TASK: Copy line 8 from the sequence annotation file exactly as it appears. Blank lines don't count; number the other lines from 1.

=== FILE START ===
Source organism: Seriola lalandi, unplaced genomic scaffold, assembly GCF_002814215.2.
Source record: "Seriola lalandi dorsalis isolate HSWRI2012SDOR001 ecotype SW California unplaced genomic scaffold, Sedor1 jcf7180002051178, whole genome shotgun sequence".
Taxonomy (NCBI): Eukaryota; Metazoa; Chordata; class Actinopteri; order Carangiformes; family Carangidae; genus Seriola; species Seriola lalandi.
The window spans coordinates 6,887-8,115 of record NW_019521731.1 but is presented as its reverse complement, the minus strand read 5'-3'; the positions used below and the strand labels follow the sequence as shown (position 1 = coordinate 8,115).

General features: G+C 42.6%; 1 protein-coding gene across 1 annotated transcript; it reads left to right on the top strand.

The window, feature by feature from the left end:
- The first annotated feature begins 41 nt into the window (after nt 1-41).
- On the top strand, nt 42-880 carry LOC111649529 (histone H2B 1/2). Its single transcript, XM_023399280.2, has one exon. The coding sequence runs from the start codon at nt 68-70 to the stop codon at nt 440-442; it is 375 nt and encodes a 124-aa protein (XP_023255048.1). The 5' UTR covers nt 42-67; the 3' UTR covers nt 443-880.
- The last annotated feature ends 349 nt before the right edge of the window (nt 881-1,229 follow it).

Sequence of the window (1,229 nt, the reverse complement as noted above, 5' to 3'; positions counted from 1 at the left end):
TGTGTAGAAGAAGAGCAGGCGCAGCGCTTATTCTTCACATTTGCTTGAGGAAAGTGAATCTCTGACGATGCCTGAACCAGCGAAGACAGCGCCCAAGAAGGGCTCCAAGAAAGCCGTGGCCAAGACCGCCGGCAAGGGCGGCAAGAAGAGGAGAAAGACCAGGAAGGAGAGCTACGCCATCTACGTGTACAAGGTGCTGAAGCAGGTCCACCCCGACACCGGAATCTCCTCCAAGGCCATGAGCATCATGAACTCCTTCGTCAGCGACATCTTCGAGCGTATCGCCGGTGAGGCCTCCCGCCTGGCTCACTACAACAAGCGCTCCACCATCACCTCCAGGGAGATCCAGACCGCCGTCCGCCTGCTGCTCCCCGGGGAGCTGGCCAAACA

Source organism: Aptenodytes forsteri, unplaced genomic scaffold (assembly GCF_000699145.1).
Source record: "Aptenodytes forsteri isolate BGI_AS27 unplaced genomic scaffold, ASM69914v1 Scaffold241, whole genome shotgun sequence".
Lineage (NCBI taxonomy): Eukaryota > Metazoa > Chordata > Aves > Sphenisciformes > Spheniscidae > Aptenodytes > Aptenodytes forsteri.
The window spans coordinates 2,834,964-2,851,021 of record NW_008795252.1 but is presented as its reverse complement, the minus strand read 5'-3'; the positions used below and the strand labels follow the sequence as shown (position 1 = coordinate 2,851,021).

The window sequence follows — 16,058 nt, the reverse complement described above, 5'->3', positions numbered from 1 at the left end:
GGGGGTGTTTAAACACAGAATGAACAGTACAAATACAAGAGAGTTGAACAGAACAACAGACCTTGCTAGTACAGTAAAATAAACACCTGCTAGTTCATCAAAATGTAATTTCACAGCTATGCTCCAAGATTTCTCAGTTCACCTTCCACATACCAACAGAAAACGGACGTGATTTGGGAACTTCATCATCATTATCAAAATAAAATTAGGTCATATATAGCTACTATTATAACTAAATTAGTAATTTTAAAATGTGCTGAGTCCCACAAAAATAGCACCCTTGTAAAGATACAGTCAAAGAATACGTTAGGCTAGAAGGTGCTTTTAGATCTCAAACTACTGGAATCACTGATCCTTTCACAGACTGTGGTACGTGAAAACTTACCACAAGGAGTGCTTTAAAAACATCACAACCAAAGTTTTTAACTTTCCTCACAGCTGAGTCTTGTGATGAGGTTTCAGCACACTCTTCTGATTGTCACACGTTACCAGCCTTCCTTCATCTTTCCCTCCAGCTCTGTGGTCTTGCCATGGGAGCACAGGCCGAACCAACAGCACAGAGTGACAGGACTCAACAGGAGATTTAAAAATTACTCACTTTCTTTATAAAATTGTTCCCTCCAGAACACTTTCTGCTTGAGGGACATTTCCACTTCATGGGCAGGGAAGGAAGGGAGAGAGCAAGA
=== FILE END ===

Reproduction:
- On the top strand, nt 42-880 carry LOC111649529 (histone H2B 1/2). Its single transcript, XM_023399280.2, has one exon. The coding sequence runs from the start codon at nt 68-70 to the stop codon at nt 440-442; it is 375 nt and encodes a 124-aa protein (XP_023255048.1). The 5' UTR covers nt 42-67; the 3' UTR covers nt 443-880.